Poetry in Motion (Pictures): Movies Based on Poems
Am I the only one who thinks it’s a bit sad that Beowulf—one of the oldest surviving poems in English (albeit of the Ye Olde kind)—has made the jump to the silver screen with more youthful vigor and a far larger budget than…say…I dunno…something…anything...written in the intervening 1300 years? Granted Beowulf has somewhat more of the kind of stuff that both mead-drinking, horns-on-the-helmet-types, and popcorn-munching 21st century cineastes alike tend to prize in their entertainments, namely: monsters “gorged and bloodied” and “gloating over the raw corpses” of several buff but faceless actor/waiters in gore harvests of cameronian proportions, and the requisite buxomly bewitching servant girl whose only real function in the story is to be buxomly bewitching so as to test our noble hero’s proto-democratic leanings and to make sure that no one takes all the male-bonding the *ahem* wrong way. Granted, too, that unless you’re French and/or a Comp Lit major, the vague existential dread engendered by finding a dead curlew while on a walk in the sun-dappled silence of a suburban forest that is the essential plotline of every poem written since 1950, does not make for edge-of-the-seat cinema.
It’s a fact that we, as a movie-going populace, find poets—especially the tortured and/or dying-in-their-prime variety—far more compelling onscreen than the work for which they are known. The people who made Sylvia (the bio-drama about the tragic, gender-studies martyr-saint Sylvia Plath) were not counting on the Beowulf-crowd to fill the seats. Nor could they rely solely on death-obsessed teens and the folks who posthumously rescued Plath from the indiffernent gaze of the phallocentric Poetry Establishment who’ve made Plath the closest thing to a pin-up that American literature has seen since Edna St. Vincent Millay’s striptease-of-the-soul barnstorming of the 1920s. There just aren’t enough of those people to give much of a return on the producers’ investment. No, the makers of Sylvia were counting on more than a few ordinary folks who may or may not have a copy of Ariel in a box in the attic, but who know the broad outlines of her story and figure an evening spent watching a fictional reenactment of her slow descent into suicidal madness is worth the money and the time spent cajoling a resistant significant other into going. Because people I know, who love Plath’s work more than her story, who understand her value is not as a symbol of anything but as an enormous talent with whom poets and scholars continue struggle fifty years after her death, didn’t go see the movie in the theaters. Those people caught it by accident channel-surfing one rainy Sunday, watched some, marveled at the preternatural good looks of Paltrow and Craig, and gave up on it about the time Sylvia stood in the punt and recited the Wife of Bath to the cows.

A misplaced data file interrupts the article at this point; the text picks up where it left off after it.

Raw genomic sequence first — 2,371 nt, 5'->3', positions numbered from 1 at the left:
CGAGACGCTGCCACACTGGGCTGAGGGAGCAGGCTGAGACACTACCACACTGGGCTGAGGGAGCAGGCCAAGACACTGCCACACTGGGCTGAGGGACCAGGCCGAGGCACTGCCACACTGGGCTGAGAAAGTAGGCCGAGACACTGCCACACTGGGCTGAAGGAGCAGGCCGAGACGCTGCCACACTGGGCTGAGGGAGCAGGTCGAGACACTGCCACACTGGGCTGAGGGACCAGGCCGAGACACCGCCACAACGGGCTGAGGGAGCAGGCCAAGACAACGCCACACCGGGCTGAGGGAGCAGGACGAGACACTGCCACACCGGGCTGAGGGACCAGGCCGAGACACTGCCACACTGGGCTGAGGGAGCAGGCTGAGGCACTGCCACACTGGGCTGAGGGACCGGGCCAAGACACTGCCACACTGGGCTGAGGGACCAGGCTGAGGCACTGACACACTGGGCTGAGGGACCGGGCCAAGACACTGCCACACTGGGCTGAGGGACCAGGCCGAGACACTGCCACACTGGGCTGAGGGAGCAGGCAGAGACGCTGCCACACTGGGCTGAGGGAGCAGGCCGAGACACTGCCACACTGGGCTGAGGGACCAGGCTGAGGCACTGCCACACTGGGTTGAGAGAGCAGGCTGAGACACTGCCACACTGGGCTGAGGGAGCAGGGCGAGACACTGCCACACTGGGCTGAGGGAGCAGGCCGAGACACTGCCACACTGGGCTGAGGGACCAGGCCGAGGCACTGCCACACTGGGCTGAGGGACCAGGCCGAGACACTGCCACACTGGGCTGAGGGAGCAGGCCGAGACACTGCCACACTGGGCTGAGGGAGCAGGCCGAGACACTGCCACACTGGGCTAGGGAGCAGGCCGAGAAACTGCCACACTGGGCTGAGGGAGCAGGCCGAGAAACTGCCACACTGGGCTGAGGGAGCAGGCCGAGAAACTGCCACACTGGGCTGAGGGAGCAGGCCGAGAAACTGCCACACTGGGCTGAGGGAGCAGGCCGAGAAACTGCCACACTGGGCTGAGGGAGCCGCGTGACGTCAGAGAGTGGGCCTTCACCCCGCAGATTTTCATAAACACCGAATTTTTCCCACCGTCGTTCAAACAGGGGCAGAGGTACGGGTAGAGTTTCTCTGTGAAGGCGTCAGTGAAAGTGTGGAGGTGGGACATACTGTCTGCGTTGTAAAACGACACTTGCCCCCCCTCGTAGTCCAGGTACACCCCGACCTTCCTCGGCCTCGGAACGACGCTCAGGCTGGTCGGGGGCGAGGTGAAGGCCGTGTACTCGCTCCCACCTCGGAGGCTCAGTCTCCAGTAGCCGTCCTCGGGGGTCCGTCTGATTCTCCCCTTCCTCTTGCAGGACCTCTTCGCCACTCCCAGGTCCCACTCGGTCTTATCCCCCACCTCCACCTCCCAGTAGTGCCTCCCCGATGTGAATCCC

Aaaand…I seem to have wandered a little off track here. A little? I don’t even think I can rightly claim it's a tangent. What I started to say is there are a few movies based on poems and HCPL has some of them, and this whole schmear was supposed to be a tribute to the poetry of cinema and the cinema of poetry and I was going to hustle you off to your Oscar (Registered Trademark) party with a swelling feeling of pride in American ingenuity and our ability to be so charmingly self-congratulatory and look absolutely smashing, Darling, while doing it.
Films Based on Poems [NOTE: When I say "based on" here, I mean that in all likelihood the screenwriter and director were at one time or another aware that there is a poem that they might have based their movie on, but instead decided to just kind of wing it under the not entirely spurious assumption that their target audience had almost certainly not read it and that had the audience known that the movie they were about to shell out ten bucks to see was "based on" a poem would have opted for the next installment of the Madea Saga instead.]
Beowulf & Grendel
Charge of the Light Brigade
For Colored Girls
O Brother Where Art Thou?
If you can think of any others. Please drop me a comment. Also drop me a comment if you have a bone to pick or one of contention, or even if you just want to throw me a bone--especially if that bone happens to look a whole lot like a suggestion for a future post--I will appreciate it. Don't forget to LIKE us on Facebook
As always, thanks for reading.